Windows 10 Enterprise Users Must Pay Microsoft To Not Get Updates

Individual users who download Microsoft's latest operating system -- Windows 10, being released starting Wednesday -- will have to agree to automatic, ongoing and "without any additional notice" future software updates. But enterprise users will retain more control over when and how their systems are updated -- for a price.

The new OS upgrade will be free to consumers and small-business users as part of the Windows shift to an as-a-service delivery, but the update is being handled differently for enterprise customers, who will begin seeing Windows 10 on August 1.

The transition to Windows-as-a-service means home and small-business users will no longer have the option of updating when they want by buying individual licenses to a new version of the software. That's why Microsoft has described Windows 10 as the "last" version of its OS. Enterprise users who make the move to Windows 10 will have different options for managing updates, however.

"[T]he general update story doesn't change for the enterprise, except for a few new options like Windows Update for Business, and the Long Time Servicing Branch being available," said Johan Arwidmark, a Microsoft MVP in system center cloud and data center management. "I'm happy with the options for updates that are available for the enterprise."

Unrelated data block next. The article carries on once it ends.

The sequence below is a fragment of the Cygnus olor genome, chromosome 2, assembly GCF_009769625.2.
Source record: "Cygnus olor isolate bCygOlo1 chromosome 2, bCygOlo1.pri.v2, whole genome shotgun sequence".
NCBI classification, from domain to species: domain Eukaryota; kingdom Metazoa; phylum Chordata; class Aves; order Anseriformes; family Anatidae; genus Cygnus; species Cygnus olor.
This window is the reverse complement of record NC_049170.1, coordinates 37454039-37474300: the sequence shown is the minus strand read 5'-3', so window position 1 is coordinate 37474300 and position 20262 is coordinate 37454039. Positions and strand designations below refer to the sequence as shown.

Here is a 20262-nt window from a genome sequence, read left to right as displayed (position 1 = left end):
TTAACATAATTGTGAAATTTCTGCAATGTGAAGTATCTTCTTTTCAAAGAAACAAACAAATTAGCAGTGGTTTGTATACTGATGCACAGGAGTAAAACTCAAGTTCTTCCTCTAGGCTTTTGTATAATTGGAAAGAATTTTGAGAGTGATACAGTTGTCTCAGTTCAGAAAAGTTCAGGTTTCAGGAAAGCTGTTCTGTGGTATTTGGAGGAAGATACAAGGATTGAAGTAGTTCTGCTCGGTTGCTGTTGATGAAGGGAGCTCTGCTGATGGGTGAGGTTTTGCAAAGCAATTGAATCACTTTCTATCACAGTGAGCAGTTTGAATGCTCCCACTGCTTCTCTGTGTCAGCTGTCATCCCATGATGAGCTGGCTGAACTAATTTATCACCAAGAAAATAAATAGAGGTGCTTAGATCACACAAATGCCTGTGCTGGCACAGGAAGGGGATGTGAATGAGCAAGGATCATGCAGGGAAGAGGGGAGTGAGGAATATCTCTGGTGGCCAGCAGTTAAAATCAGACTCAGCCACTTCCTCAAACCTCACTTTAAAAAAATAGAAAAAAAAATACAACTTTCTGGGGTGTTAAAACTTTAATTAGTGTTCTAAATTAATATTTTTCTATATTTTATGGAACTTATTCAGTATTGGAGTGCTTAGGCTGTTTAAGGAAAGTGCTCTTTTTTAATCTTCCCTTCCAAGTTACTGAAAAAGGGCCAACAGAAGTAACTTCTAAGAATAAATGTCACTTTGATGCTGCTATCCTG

However, one leading Windows expert noted that the new software rollout will also affect how enterprises have traditionally paid for accessing and managing Windows updates.

Paying Not To Get Updates

"Most enterprise users will get updates automatically, just like consumers, but unlike consumers many enterprises are very fussy about updates," Paul DeGroot, a Microsoft licensing expert and principle consultant at Pica Communications, told us.

Those more finicky enterprise users, typically turn off automatic updates for all PCs in their organizations, DeGroot said. Instead, as updates roll out, they are collected by a Windows Server Update...

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